DaimlerChrysler Financial Services was justified in terminating floorplanning for three suburban New York dealerships, a federal judge in Manhattan ruled.
As a result, U.S. District Judge Colleen McMahon dismissed a suit by Lazar's Auto Sales Inc., Lazar's Motor Car Corp. and Jimmy Lazar's GMC Truck Center Inc. against DaimlerChrysler Financial and DaimlerChrysler Corp. under state dealer, franchise and vehicle laws. She also found no basis for their breach-of-contract or other claims.
DaimlerChrysler had asserted the case illustrates it is crucial for vehicle financing companies to be able to exercise their contractual rights when dealerships fail to live up to their obligations.
Lazar's Auto Sales Inc., a Jeep dealership, and the GMC truck dealership are in Peekskill; Lazar's Motor Car Corp. is a BMW dealership in Highland Falls.
The president of the three Westchester County dealerships, Charles Cartalemi, contended that Chrysler Financial Corp. and Chrysler Corp. pressured him to transfer his Jeep franchise to a competitor and responded to his refusal by unjustified floorplan audits, contract rejections, cutting off his financing and other retaliatory measures.
The dealerships are obtaining floorplanning elsewhere, according to their lawyer, John Ciulla of Mineola, N.Y.
Ciulla also said his clients are appealing to the 2nd U.S. Circuit Court of Appeals. 'We believe there are substantial issues of fact that the judge ignored,' he said.
In March 1999, McMahon denied the dealerships' request for a preliminary injunction, finding that Chrysler Financial had acted as a 'reasonable lender' to protect itself from 'questionable financial practices.'
NO BASIS FOR SUIT
The new decision reached the same conclusion and found no basis for the suit.
'Lazar's has not turned up any evidence to support its speculation that Chrysler used CFC to try to put it out of business so it could transfer the lucrative Jeep-Eagle franchise to its favored dealer as part of the implementation of Chrysler's Project 2000,' McMahon said.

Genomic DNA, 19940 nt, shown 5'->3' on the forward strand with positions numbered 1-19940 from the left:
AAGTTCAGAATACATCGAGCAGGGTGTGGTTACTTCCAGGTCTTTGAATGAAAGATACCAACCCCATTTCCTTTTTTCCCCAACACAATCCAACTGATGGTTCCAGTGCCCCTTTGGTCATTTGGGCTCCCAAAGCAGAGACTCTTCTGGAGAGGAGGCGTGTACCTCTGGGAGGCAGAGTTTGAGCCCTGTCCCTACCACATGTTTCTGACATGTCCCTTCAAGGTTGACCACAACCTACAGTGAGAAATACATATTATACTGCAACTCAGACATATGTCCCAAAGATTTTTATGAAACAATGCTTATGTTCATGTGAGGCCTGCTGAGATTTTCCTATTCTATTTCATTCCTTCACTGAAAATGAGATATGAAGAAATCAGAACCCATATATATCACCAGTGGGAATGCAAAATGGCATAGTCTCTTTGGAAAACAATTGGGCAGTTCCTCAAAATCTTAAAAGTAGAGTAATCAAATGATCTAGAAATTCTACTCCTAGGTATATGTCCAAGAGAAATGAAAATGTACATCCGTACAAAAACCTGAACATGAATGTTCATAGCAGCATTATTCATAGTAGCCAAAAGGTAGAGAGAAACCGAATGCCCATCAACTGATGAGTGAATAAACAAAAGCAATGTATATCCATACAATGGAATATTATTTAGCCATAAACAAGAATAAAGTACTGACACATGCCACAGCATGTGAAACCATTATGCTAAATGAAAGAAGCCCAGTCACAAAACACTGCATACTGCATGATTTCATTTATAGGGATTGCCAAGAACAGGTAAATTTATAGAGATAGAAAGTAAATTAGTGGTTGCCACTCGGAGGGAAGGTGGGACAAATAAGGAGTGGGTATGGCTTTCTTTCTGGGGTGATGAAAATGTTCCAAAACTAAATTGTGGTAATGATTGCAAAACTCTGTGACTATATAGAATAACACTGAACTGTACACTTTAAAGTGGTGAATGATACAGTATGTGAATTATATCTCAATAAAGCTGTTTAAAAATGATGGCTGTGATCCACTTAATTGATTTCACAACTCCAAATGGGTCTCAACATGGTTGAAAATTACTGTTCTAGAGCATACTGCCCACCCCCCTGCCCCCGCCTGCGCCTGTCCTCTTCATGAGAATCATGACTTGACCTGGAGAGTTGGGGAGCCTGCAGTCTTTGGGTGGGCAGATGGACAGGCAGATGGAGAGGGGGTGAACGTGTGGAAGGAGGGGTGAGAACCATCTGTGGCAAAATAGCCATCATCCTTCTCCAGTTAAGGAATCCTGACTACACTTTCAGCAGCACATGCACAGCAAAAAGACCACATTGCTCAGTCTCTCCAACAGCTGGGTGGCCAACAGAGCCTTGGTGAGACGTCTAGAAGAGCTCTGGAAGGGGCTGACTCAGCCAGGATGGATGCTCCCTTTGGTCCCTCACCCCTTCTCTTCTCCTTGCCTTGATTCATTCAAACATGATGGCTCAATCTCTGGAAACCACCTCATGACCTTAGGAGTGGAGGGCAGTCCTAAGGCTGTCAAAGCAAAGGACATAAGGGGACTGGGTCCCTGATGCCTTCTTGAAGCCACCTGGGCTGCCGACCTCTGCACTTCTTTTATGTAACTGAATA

And she found Chrysler Financial had legitimate business reasons for every action it took: 'When Cartalemi breached the security agreement by refusing to give Chrysler Financial access to the dealer's books and records, Chrysler Financial had a contractual right to refuse to extend credit. When Lazar's bounced checks, Chrysler Financial had a contractual right to step up its bank audits of the dealer's finances. When Chrysler Financial received contracts that failed to comply with the truth-in-lending laws, it had the right to bounce the contracts until the errors were corrected. When a book audit showed Chrysler Financial was not being paid on a timely basis for the vast majority of cards sold by all three dealerships, Chrysler Financial had the conceded right to perform more frequent inventory audits.'
McMahon also said financing institutions don't violate their duty of good faith and fair dealing when they exercise a contractual right to terminate financing.